Meanwhile, Democrats in the Legislature made valiant efforts to address California's budget crisis by enacting $11 billion in painful cuts and other solutions. I commend them for their tremendous efforts to balance the budget in the absence of Republican cooperation.
Unfortunately, the budget I have received is not a balanced solution. It continues big deficits for years to come and adds billions of dollars of new debt. It also contains legally questionable maneuvers, costly borrowing and unrealistic savings. Finally, it is not financeable and therefore will not allow us to meet our obligations as they occur.
We can - and must - do better. A balanced budget is critical to our economic recovery. I am, once again, calling on Republicans to allow the people of California to vote on tax extensions for a balanced budget and significant reforms. They should also join Democrats in supporting job creation and ending tax breaks for out-of-state companies. If they continue to obstruct a vote, we will be forced to pursue deeper and more destructive cuts to schools and public safety- a tragedy for which Republicans will bear full responsibility.
After a heart-to-heart with its neighbors, Arcata's internationally notable goat cheese producer, Cypress Grove Chevre, has agreed NOT to try to buy land on Q Street near its current operation to construct a goat dairy.
A couple of small protests have broken out in front of the cheese maker's Arcata Bottom outfit in recent weeks, and there were even four protesters outside the gate today when CGC spokesperson Bob McCall called the Journal to say he was sending over a very interesting news release.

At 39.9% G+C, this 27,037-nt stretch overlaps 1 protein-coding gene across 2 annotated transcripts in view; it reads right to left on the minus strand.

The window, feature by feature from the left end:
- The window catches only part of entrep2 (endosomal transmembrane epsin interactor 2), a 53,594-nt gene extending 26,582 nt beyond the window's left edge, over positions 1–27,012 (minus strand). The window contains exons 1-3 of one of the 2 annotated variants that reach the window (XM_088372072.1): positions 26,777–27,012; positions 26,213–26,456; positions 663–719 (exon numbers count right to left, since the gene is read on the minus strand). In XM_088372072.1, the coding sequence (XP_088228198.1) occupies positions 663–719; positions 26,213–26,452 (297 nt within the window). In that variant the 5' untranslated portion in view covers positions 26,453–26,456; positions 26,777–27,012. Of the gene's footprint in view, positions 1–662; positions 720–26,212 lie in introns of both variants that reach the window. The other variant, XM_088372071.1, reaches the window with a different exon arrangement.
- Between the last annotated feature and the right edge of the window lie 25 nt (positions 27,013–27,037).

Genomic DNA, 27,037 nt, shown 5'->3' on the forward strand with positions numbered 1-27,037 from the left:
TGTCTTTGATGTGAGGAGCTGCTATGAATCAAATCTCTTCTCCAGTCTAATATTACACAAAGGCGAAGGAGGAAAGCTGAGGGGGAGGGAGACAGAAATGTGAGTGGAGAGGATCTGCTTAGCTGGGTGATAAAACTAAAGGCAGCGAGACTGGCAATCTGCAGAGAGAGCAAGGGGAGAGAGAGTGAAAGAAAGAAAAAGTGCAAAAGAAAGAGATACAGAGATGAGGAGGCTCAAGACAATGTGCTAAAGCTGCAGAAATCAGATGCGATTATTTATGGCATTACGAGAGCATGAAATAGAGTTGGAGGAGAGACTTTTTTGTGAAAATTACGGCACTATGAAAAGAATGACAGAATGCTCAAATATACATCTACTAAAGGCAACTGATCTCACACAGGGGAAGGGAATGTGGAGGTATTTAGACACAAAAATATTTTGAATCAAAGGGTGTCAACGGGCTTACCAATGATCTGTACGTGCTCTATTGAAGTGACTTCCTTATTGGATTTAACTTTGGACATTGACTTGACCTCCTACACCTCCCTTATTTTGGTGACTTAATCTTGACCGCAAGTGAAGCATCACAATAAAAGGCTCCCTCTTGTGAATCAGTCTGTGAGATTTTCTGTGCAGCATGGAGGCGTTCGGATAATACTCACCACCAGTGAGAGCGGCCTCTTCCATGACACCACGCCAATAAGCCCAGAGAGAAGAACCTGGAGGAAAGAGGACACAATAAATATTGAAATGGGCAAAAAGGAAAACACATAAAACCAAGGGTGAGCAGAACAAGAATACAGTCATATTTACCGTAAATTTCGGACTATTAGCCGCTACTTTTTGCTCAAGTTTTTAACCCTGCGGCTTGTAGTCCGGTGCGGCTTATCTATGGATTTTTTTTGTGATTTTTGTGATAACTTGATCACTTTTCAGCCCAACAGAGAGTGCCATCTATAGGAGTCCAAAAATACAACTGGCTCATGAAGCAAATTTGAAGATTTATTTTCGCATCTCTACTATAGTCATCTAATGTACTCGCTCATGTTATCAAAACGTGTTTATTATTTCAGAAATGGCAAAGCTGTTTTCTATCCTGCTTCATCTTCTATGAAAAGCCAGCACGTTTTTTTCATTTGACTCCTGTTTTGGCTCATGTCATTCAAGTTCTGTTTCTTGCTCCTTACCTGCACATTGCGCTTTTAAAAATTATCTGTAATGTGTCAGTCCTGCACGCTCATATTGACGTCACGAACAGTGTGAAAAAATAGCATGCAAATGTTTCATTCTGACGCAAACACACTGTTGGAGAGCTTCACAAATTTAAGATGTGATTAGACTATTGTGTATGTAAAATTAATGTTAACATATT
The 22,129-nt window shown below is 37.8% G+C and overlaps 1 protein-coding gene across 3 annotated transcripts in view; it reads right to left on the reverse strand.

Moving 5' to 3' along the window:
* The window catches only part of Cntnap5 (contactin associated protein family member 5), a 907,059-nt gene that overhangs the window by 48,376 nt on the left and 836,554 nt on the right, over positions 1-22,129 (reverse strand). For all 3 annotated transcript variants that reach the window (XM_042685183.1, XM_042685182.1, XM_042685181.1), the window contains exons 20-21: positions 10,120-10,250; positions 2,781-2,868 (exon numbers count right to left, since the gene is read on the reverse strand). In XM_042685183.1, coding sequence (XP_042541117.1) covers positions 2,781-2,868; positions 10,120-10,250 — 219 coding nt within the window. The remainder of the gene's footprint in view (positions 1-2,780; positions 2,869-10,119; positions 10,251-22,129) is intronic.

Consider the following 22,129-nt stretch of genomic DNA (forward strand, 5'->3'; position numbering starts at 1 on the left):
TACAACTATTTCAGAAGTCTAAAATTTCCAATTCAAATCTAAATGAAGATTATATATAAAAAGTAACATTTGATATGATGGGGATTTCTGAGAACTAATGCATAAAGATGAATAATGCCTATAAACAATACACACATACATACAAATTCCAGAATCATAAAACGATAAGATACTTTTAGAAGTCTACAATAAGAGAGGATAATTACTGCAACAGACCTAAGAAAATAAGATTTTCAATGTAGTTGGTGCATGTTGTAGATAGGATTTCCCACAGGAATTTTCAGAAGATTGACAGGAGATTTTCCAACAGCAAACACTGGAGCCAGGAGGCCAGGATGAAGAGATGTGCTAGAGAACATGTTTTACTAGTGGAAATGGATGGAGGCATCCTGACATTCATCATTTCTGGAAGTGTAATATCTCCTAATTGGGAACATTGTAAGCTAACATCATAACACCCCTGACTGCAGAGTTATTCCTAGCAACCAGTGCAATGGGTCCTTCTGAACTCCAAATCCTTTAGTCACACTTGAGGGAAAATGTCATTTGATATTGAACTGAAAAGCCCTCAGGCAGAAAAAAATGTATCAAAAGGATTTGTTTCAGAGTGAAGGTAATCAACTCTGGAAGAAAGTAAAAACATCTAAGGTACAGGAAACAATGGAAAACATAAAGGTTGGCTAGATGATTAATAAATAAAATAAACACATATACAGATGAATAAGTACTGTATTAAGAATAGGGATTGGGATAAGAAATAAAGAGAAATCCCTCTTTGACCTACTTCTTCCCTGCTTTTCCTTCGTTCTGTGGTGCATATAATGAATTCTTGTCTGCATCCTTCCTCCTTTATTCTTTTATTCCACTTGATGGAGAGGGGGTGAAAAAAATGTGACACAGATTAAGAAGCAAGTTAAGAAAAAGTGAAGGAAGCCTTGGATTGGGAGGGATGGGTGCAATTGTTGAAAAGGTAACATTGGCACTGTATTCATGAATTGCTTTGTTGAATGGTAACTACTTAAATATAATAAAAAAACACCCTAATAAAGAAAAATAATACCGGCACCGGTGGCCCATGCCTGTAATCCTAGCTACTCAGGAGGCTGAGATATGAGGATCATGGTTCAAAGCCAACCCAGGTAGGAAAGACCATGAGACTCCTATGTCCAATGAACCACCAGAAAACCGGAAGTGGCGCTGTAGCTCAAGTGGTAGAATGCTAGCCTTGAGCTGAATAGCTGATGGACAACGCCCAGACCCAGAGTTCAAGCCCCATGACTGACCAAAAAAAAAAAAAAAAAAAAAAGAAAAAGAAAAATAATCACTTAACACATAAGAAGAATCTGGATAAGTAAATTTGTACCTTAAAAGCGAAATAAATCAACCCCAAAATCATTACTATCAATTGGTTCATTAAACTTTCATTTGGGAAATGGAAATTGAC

The release says that after a meeting with about 100 neighbors this Monday, the company decided to seek an alternative site -- somewhere between McKinleyville and Ferndale -- to build "a modern, humane certified, 1,200-1,400 goat dairy using a proven western-European model of maintaining herds within well-ventilated and naturally lit indoor spaces while providing outdoor access for all animals" that will provide 12 living-wage, fully benefited jobs, says the release.
Two quotes in particular in the news release should provoke an approving smile as well as straighten the spine of any upstanding Arcatan (perhaps to be followed by an indignant, but unconvincing, huff):
"I‟m proud of our standing in this community, not only for our cheesemaking, but as excellent neighbors," said Mary Keehn, founder of Cypress Grove Chevre.
"In the end, what spoke loudest to us was the fervor of the opposition rather than the accuracy of information being circulated," commented Pamela Dressler, General Manager of Cypress Grove Chevre.
In an interview with Chilean newspaper El Patagón, Marcos Pedreros says that, prior to her arrest, his sister Claudia had been suffering domestic abuse from her husband, Robert Parker, and her father-in-law, Robert Parker Sr.
Claudia Pedreros, 30, has been charged with murder and child endangerment for allegedly drowning her 2-year-old daughter Sophia in the Trinity River last month.